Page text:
An academic study titled “The Silicon Valley Venture Capitalist Confidence Index®: Third Quarter—2014” (Mark V. Cannice, Ph. D, Department Chair and Professor of Entrepreneurship and Innovation with the University of San Francisco School of Management) provides interesting insight into professional venture capitalists’ confidence levels and opinions with respect to the future of the high-growth venture entrepreneurial environment in the San Francisco Bay Area over the next 6-18 months. The results of the Silicon Valley Venture Capitalist Confidence Index® for the third quarter of 2014 (based on a September 2014 survey of 33 San Francisco Bay Area venture capitalists) registered a 3.89 on a 5 point scale (with 5 indicating high confidence and 1 indicating low confidence).

The study notes that Silicon Valley venture capitalists’ confidence has fallen in the third quarter of 2014 compared to the index reading of 4.02 for the second quarter of 2014. The paper notes that this decline in sentiment comes amid strong but declining levels of venture-backed IPOs and investment from the previous and year-earlier quarters. The study cites data from an October 17th press release by Thomson Reuters and the National Venture Capital Association that reported 23 venture-backed IPOs valued at $2.6 billion in the third quarter of 2014. Despite this apparent decline in the confidence level of Silicon Valley venture capitalists, several respondents maintain that opportunities for innovation remain strong in sectors such as mobile payments, big data, cloud computing, crypto currency and fintech. The study concludes that the venture capitalists’ confidence levels declined in the third quarter of 2014, ending a two-year upward trend in sentiment due to worries of inflated valuations and broader concerns relating to the VC business model; however, the report finds that a “strong if moderating exit market” for venture-backed businesses still remains, particularly for business that adopt the principles of “disruptive innovation,” helping to keep venture-capitalists confidence at a relatively high level.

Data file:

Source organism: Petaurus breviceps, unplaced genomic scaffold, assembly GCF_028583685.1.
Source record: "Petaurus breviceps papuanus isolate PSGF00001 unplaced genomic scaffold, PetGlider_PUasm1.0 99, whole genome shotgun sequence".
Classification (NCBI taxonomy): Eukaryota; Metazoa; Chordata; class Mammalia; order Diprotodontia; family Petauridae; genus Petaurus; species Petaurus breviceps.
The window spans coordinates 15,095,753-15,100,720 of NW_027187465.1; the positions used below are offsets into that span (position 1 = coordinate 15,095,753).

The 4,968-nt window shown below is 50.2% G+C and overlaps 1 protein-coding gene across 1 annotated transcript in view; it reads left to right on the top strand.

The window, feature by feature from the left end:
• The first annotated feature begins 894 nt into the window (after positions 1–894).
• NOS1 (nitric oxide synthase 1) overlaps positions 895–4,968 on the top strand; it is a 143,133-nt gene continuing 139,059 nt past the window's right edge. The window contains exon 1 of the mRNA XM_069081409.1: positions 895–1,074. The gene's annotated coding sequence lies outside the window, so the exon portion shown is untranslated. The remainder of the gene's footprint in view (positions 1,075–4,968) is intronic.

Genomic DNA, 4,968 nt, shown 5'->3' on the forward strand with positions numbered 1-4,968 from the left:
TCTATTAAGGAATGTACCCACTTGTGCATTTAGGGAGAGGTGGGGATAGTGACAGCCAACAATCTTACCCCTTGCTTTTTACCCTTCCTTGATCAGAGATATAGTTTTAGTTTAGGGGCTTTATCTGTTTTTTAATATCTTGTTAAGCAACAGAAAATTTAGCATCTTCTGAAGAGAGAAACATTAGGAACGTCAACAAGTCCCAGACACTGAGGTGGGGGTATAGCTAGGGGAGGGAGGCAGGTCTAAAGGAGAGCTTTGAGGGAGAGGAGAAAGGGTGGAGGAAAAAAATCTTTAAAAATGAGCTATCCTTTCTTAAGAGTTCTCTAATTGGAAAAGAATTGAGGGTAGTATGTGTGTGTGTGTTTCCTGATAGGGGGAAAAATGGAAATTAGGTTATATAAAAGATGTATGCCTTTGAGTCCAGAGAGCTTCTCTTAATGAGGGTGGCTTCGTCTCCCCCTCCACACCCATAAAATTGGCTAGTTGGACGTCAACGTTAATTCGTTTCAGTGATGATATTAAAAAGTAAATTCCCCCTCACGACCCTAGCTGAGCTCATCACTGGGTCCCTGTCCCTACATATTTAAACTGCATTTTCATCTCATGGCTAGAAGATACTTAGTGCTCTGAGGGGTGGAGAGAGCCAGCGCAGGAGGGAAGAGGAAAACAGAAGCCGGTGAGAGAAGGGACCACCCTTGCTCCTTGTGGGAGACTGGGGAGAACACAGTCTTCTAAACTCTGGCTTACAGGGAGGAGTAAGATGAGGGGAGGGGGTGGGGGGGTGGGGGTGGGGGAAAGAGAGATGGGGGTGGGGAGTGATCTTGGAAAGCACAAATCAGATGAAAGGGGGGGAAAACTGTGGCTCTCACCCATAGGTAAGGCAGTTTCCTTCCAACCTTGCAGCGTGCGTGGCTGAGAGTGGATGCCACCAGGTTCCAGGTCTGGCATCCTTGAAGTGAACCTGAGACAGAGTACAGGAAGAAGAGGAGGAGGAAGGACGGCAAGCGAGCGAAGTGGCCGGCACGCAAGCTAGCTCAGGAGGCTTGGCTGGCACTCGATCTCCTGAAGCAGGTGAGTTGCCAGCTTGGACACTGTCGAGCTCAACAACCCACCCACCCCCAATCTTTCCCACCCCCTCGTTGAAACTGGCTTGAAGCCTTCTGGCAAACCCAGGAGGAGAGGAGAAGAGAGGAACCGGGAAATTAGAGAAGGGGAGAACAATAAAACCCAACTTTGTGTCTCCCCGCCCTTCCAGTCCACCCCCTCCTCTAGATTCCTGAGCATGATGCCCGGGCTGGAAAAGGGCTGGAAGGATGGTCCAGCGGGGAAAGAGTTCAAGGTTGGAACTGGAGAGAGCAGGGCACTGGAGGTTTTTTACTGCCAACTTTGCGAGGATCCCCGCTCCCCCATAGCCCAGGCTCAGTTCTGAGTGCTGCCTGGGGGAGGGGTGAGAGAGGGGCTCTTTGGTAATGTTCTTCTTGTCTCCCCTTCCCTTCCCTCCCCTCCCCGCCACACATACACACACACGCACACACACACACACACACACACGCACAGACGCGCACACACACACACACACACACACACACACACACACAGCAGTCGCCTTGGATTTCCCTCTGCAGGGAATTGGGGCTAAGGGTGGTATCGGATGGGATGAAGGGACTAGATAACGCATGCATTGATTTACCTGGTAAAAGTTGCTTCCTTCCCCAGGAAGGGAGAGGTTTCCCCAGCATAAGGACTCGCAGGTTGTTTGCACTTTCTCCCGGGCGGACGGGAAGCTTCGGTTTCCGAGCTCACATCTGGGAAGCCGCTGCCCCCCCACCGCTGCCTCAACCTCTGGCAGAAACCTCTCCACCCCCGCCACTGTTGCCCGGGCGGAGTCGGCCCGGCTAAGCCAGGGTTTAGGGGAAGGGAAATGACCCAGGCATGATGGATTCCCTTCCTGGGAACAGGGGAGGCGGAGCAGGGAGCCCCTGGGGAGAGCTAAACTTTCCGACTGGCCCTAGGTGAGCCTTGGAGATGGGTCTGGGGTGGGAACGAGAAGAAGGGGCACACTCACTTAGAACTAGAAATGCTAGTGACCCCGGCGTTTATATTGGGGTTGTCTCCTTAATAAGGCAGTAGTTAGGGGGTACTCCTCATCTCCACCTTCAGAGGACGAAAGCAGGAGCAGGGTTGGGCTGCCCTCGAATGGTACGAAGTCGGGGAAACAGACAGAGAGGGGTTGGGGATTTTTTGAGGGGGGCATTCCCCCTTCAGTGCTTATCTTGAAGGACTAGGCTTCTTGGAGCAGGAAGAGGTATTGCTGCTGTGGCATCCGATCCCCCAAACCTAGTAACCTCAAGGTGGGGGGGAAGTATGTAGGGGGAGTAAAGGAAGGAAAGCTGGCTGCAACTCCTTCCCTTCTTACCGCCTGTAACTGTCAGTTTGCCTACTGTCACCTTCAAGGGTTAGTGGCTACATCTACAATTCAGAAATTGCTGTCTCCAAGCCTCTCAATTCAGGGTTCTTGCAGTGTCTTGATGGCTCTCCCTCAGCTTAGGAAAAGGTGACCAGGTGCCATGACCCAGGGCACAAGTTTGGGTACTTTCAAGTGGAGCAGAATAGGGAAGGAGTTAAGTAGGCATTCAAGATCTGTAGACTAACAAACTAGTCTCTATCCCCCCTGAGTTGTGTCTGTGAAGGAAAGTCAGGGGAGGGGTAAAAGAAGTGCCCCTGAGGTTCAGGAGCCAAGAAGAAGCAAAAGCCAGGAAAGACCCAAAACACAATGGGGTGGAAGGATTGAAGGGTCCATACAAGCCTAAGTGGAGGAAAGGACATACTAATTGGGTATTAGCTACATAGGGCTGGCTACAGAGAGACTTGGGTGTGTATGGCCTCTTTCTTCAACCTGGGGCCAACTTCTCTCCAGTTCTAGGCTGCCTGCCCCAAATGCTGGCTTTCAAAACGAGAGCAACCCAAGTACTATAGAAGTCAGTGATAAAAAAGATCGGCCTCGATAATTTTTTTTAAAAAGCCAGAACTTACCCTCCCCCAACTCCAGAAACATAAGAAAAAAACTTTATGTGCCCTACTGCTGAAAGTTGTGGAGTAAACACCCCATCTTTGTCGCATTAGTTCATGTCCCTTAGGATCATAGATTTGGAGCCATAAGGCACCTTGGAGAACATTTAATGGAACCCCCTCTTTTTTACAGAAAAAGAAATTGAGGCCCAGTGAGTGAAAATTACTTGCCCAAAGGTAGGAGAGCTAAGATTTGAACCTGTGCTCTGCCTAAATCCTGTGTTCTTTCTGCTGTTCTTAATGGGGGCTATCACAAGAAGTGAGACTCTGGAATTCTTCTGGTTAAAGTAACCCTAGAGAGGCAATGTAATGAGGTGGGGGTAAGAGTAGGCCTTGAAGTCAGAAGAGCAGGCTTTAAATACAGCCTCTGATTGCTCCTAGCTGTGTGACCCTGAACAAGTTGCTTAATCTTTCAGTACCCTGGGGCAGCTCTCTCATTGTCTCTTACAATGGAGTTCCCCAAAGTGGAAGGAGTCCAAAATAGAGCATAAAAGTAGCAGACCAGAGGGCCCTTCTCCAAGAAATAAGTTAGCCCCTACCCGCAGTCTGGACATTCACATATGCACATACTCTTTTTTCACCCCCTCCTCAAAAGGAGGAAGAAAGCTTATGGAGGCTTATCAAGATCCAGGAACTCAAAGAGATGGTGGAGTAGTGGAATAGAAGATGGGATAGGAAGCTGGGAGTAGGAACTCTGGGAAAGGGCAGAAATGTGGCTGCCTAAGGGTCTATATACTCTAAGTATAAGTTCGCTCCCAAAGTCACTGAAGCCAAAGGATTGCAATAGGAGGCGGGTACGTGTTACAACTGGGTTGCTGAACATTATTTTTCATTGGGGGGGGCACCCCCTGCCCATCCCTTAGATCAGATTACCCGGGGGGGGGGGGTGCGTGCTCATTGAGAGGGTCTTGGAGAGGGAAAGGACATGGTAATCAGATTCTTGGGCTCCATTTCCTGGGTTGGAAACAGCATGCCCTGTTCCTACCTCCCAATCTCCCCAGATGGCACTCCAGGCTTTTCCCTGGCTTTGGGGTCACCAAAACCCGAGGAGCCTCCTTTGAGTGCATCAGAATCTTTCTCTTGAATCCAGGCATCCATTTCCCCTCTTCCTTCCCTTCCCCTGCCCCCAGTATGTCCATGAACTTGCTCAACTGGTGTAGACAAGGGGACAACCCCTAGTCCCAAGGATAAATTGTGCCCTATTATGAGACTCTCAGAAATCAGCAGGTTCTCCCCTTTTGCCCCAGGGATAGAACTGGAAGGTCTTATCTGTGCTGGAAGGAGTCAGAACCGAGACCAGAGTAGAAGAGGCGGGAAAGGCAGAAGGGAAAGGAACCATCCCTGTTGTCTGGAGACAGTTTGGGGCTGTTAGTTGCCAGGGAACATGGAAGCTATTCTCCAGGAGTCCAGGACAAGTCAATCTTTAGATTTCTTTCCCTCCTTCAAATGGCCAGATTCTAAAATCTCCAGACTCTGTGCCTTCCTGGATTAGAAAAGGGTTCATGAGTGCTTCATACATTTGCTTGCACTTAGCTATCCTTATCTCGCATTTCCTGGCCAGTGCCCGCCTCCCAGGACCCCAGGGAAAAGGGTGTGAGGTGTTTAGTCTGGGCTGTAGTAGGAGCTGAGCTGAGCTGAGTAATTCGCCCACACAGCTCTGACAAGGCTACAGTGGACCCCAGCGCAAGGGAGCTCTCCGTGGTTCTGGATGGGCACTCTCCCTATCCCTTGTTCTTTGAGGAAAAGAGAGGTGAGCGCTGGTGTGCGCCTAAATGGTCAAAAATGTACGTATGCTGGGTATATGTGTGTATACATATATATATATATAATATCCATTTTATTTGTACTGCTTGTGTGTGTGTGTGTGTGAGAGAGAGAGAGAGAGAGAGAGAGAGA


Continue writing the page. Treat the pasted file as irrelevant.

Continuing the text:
The full report can be found here.